Biden Picks a Dirty-Money Sleuth for CIA Deputy Director

David Cohen is likely to emphasize using financial tools against America’s adversaries

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UPDATED FROM DECEMBER.

David S. Cohen, tapped to be deputy director to President-elect Joe Biden’s choice of Bill Burns to run the CIA, used to enjoy being known as President Barack Obama’s “financial Batman.”

As Assistant Secretary, then Undersecretary, of the Treasury for Terrorism and Financial Intelligence from 2009 to 2015, Cohen reveled in plunging deep into the subterranean passages of international money laundering, shining a harsh light on militant networks lurking there and discovering and emptying their war chests.

He wasn’t particularly eloquent, but he sure knew the down-and-dirty details. He mastered every arcane nuance of the language of the handlers of blood money–how to make it disappear in Hong Kong and pop up in Barcelona, how to get spendable currency into the hands of Al Qaeda cells in Africa and ISIS combatant commanders in Syria.

Last month, Cohen was said to be under consideration to head the CIA, with the New York Times reporting that Biden “was fond of Mr. Cohen, and that Avril D. Haines, Mr. Biden’s choice to serve as director of national intelligence, also supports the potential appointment.” But in a surprise move, Biden opted for career senior diplomat Burns.

”They will be an unbeatable team,” a former senior CIA operations official told SpyTalk.

From 2015 to 2017, Cohen was a deputy director of the CIA, where he “helped set up the joint operation among the agency, the FBI. and the National Security Agency that examined Russian interference in the 2016 election,” the Times said.

Dirty money sleuth

At Treasury, Cohen also learned the specialized languages of international bankers and financial regulators. He used those skills to go after the worst of the worst, not by locking them up—that’s a job for the Justice Department, the FBI, DEA and Homeland Security—but by depriving them of funds that are the lifeblood of any organization, licit or underground.

His rhetoric, if it can be called that, can sometimes be nearly impenetrable. For instance, a 2018 conversation between Cohen and Michael Morell on Morell’s CBS radio podcast, Intelligence Matters  devolved into a discussion of “primary” versus “secondary” sanctions on Iran.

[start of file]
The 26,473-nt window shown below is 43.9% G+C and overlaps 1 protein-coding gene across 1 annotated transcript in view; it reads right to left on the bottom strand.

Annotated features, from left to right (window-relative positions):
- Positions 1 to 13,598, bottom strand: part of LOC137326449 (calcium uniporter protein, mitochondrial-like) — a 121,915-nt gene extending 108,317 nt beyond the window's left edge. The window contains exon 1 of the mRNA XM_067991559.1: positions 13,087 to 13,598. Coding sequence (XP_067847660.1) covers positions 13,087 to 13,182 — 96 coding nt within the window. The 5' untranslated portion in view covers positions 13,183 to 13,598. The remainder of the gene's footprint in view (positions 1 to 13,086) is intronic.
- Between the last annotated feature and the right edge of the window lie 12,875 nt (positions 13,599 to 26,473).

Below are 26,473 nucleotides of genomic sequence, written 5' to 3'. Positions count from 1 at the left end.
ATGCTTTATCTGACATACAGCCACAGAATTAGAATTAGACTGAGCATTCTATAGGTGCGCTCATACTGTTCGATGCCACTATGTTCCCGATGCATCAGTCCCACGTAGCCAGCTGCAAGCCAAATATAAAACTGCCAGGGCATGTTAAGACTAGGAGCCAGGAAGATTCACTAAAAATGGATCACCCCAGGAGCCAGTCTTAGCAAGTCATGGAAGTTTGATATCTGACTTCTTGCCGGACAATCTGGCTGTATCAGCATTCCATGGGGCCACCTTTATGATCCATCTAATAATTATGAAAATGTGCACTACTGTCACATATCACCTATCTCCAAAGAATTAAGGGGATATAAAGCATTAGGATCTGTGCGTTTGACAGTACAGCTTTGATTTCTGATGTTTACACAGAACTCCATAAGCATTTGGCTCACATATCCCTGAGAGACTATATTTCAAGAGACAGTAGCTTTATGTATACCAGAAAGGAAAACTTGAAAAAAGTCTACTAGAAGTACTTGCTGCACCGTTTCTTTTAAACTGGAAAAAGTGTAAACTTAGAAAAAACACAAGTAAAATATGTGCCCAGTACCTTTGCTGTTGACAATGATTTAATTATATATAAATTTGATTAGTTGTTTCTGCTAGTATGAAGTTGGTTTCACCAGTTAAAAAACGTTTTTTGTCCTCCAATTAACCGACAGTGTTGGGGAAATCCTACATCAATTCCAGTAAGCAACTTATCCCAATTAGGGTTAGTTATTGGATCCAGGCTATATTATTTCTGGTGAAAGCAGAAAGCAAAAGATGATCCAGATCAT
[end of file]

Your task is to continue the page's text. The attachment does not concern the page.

But this much was crystal clear: Cohen regards Treasury’s financial sanctions programs as “something between the sort of persuasive effect over diplomacy and the military hammer…Sanctions are right in that sweet spot.”

Cohen wielded the 28 sanctions programs under Treasury’s purview with the obsessive attention to detail of an expert financial analyst, tax lawyer, surgeon or chef. His bosses in the Obama administration took note of his Doberman Pinscher ways.

In 2014, the New York Times profiled Cohen as “the first line of attack against ISIS.”  As well, White House officials credited the Yale-trained lawyer with twisting the financial screws on Iran so severely that to escape them, in 2015, Iranian leaders began negotiations with the U.S. and other members of the UN’s Permanent Security Council, plus Germany. The next year, Tehran would sign a deal constraining its drive to develop nuclear weapons capability. The Times quoted Antony J. Blinken, then deputy national security adviser, as saying:

“It’s safe to say that without David’s relentless efforts, we would not be where we are in terms of getting the Iranians to the negotiating table with the chance of reaching a diplomatic solution.”

Game of Thrones

Cohen travelled the world enlisting allies in the fight against terrorist money laundering, another asset in running the CIA. 

Fun fact: he had a cameo in a 2019 episode of Games of Thrones, as an unnamed resident of Winterfell. “Way to blow my cover!” he cracked when the CIA tweeted out a photo.

President Trump pulled the U.S. out of the Iran nuclear deal. Experts say it’s highly unlikely it can be resurrected soon, if at all, without added concessions. Since 2015, Iran has made enormous strides in developing precision-guided missiles, a grave threat to Israel, Saudi Arabia and other U.S. allies in the Middle East. And it has resumed enriching uranium that can be used in a nuclear bomb. 

A relentless Batman-style crusader with cape or without, Cohen’s appointment may signal that that the CIA will be doubling down on financial tools to police and disrupt America’s adversaries. It’s just another sign that its dagger now is mostly electronic.